2020’s Extremely Active Hurricane Season

Some Scientists Attribute This Hyperactivity to Climate Change


This year’s hurricane season began with tropical storm Arthur. Making landfall in North Carolina’s Outerbanks, Arthur was an early start to the season. The hurricane season officially begins in June and ends November 30th first but this storm formed around March 16th. Since then, there have been 25 named storms. This year marks the second time in history where meteorologists resorted to the Greek alphabet to name storms. Compared to 2005, when the Greek alphabet was first used, this year’s amount of named storms falls only two behind. That being said, there still remains over a month of hurricane season and it is predicted that there are even more storms to come.

Hurricane Delta, the most recent storm made landfall on Wednesday in Cancun, Mexico. This hurricane has been one of the fastest-growing hurricanes ever speeding up by 80 miles per hour in 24 hours. The hurricane had toppled about 95 trees and knocked out electricity to parts of Cancun and Cozumel. Delta was a category 2 when it made landfall in Mexico. Right now, the hurricane has category 3 force winds and it is expected to gain strength as it makes its way towards Louisiana and Mississippi.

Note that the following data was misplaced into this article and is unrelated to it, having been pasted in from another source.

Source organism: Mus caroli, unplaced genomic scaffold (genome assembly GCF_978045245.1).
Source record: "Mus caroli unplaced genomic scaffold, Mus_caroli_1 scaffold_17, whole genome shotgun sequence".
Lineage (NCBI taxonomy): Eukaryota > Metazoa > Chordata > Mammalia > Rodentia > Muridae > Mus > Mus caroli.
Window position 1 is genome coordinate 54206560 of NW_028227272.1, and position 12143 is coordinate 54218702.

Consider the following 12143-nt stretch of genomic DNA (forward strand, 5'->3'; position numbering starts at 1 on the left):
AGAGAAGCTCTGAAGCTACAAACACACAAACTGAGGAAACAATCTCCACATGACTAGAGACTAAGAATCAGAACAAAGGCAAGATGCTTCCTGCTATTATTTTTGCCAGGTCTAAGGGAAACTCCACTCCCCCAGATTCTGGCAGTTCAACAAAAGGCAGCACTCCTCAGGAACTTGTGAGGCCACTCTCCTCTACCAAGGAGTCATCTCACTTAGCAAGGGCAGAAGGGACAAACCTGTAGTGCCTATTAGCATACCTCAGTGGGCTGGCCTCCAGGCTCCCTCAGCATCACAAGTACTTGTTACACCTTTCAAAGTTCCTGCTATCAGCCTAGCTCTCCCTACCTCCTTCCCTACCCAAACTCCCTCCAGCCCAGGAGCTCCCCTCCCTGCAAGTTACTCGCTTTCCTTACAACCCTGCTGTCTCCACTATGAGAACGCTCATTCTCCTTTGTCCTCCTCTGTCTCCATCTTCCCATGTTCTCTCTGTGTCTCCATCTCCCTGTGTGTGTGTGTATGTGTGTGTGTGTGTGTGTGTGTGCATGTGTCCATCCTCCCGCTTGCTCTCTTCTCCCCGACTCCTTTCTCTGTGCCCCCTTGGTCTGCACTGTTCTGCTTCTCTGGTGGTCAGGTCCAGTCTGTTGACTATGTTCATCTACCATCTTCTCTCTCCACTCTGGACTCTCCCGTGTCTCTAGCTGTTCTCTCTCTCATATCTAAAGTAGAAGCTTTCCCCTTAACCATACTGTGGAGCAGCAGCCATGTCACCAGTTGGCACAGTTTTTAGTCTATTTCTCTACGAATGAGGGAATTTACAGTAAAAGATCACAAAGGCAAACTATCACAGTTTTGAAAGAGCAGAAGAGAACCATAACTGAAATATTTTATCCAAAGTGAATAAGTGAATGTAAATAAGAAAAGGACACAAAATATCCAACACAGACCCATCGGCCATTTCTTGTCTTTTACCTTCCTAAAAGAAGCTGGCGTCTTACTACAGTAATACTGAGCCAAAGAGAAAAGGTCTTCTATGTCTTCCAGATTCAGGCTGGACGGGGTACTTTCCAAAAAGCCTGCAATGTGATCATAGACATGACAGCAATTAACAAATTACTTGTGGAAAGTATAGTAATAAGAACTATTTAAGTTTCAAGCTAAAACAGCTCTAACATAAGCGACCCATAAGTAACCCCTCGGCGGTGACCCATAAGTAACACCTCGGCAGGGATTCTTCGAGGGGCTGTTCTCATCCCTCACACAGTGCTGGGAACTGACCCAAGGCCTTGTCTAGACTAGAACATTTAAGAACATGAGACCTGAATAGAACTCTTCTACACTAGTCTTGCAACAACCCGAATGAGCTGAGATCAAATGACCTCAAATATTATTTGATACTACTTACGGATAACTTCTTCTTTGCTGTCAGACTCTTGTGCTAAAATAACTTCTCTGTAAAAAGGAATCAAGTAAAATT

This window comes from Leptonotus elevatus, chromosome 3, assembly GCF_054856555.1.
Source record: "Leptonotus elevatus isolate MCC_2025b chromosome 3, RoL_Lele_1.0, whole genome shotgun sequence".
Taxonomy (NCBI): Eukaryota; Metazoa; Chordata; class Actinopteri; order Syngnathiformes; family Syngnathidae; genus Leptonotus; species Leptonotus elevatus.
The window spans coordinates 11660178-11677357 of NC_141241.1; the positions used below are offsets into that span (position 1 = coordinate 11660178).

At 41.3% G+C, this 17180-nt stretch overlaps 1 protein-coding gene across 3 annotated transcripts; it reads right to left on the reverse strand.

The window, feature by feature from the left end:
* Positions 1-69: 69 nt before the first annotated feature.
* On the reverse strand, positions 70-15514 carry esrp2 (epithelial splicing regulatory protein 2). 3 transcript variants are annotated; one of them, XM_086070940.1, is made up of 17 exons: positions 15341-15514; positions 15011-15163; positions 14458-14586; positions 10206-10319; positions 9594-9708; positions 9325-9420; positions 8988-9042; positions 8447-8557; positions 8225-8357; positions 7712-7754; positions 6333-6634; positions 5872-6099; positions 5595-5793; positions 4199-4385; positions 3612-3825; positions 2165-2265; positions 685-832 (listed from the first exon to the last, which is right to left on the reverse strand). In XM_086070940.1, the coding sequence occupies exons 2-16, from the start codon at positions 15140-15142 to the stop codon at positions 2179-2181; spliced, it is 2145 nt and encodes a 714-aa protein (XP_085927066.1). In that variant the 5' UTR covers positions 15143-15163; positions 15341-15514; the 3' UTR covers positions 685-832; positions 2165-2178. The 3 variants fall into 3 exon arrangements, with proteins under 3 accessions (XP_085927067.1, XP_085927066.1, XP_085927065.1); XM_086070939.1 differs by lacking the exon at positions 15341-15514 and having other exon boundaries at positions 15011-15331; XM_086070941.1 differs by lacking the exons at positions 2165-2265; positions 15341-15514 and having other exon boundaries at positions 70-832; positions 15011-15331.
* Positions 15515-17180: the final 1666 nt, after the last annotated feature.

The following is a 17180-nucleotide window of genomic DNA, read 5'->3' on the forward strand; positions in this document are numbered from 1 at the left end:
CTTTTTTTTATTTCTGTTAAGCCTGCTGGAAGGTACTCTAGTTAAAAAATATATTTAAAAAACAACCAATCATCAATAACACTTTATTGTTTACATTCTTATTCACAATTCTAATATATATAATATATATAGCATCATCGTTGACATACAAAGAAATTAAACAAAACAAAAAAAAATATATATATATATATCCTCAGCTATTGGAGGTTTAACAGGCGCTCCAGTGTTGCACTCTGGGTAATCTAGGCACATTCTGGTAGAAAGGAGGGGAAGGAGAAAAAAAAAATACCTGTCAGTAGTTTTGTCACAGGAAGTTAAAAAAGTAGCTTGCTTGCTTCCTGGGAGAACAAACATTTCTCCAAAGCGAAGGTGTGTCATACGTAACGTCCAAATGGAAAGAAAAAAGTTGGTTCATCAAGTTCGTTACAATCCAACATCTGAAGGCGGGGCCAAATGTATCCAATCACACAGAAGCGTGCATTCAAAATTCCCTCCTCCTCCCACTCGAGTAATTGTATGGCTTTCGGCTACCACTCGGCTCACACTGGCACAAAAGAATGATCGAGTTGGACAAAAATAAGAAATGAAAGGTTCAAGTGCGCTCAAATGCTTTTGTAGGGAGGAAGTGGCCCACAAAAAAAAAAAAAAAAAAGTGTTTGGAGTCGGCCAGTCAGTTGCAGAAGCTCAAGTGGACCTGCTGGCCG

Hurricane Delta will be the 10th hurricane this year alone to make U.S. landfall. This marks the record for most U.S. landfall in one season. Hurricane Delta will also break the record for most storms to reach landfall in Louisiana. In 2005, there were three storms that hit Louisiana (Cindy, Katrina, and Rita); Delta will be this year’s fourth. Still recovering from Laura, the strongest hurricane this year in August, Louisiana began evacuation on Tuesday.

Some scientists are attributing this year’s hyperactivity to global warming. Warm surface waters are a key factor in hurricane growth and temperatures in the Gulf of Mexico are two to four degrees higher than average. Another factor that contributes to hurricane growth is wind shear. Climate change contributes to lower wind shear which helps hurricanes strengthen. On top of this, rising sea waters add to the storm surge of these hurricanes making them a lot more dangerous. Another aspect of climate change that increases the severity of hurricanes is increased rainfall. From 1963 to 2012, the storm surge caused 49 percent of hurricane deaths, with rain accounting for 27 percent. However, from 2016 to 2018, extreme precipitation, not storm surge, was the top source of hurricane-related deaths.